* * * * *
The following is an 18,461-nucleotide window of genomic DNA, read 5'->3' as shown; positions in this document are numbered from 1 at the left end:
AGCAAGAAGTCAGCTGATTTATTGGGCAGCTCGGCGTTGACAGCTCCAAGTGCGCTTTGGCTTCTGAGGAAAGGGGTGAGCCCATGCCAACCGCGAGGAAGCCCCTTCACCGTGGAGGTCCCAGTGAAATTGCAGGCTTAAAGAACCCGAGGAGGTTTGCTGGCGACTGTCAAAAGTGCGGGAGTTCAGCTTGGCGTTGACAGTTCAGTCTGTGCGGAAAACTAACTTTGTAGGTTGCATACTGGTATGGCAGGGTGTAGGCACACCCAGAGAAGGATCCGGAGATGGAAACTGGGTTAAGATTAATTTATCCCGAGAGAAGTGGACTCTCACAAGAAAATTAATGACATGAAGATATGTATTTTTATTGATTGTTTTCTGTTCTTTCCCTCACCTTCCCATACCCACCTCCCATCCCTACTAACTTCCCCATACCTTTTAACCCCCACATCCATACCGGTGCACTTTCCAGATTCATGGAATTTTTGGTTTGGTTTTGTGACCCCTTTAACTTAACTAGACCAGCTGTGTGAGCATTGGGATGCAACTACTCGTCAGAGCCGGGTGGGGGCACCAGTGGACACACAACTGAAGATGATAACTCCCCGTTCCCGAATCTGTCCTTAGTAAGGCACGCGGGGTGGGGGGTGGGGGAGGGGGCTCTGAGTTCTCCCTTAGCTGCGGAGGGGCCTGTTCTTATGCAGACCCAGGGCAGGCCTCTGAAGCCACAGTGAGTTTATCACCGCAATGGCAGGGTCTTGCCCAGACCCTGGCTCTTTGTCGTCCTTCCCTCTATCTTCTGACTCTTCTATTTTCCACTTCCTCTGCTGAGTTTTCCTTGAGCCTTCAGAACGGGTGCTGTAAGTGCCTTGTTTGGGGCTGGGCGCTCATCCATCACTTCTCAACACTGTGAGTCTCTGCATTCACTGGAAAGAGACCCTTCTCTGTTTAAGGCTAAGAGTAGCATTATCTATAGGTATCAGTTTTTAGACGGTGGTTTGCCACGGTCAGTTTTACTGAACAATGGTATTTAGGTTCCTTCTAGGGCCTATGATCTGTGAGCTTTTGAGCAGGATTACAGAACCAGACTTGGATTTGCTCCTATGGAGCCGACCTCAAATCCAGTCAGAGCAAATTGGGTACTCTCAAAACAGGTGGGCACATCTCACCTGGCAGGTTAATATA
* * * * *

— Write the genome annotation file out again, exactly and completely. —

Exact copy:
The following is an 18,461-nucleotide window of genomic DNA, read 5'->3' as shown; positions in this document are numbered from 1 at the left end:
AGCAAGAAGTCAGCTGATTTATTGGGCAGCTCGGCGTTGACAGCTCCAAGTGCGCTTTGGCTTCTGAGGAAAGGGGTGAGCCCATGCCAACCGCGAGGAAGCCCCTTCACCGTGGAGGTCCCAGTGAAATTGCAGGCTTAAAGAACCCGAGGAGGTTTGCTGGCGACTGTCAAAAGTGCGGGAGTTCAGCTTGGCGTTGACAGTTCAGTCTGTGCGGAAAACTAACTTTGTAGGTTGCATACTGGTATGGCAGGGTGTAGGCACACCCAGAGAAGGATCCGGAGATGGAAACTGGGTTAAGATTAATTTATCCCGAGAGAAGTGGACTCTCACAAGAAAATTAATGACATGAAGATATGTATTTTTATTGATTGTTTTCTGTTCTTTCCCTCACCTTCCCATACCCACCTCCCATCCCTACTAACTTCCCCATACCTTTTAACCCCCACATCCATACCGGTGCACTTTCCAGATTCATGGAATTTTTGGTTTGGTTTTGTGACCCCTTTAACTTAACTAGACCAGCTGTGTGAGCATTGGGATGCAACTACTCGTCAGAGCCGGGTGGGGGCACCAGTGGACACACAACTGAAGATGATAACTCCCCGTTCCCGAATCTGTCCTTAGTAAGGCACGCGGGGTGGGGGGTGGGGGAGGGGGCTCTGAGTTCTCCCTTAGCTGCGGAGGGGCCTGTTCTTATGCAGACCCAGGGCAGGCCTCTGAAGCCACAGTGAGTTTATCACCGCAATGGCAGGGTCTTGCCCAGACCCTGGCTCTTTGTCGTCCTTCCCTCTATCTTCTGACTCTTCTATTTTCCACTTCCTCTGCTGAGTTTTCCTTGAGCCTTCAGAACGGGTGCTGTAAGTGCCTTGTTTGGGGCTGGGCGCTCATCCATCACTTCTCAACACTGTGAGTCTCTGCATTCACTGGAAAGAGACCCTTCTCTGTTTAAGGCTAAGAGTAGCATTATCTATAGGTATCAGTTTTTAGACGGTGGTTTGCCACGGTCAGTTTTACTGAACAATGGTATTTAGGTTCCTTCTAGGGCCTATGATCTGTGAGCTTTTGAGCAGGATTACAGAACCAGACTTGGATTTGCTCCTATGGAGCCGACCTCAAATCCAGTCAGAGCAAATTGGGTACTCTCAAAACAGGTGGGCACATCTCACCTGGCAGGTTAATATA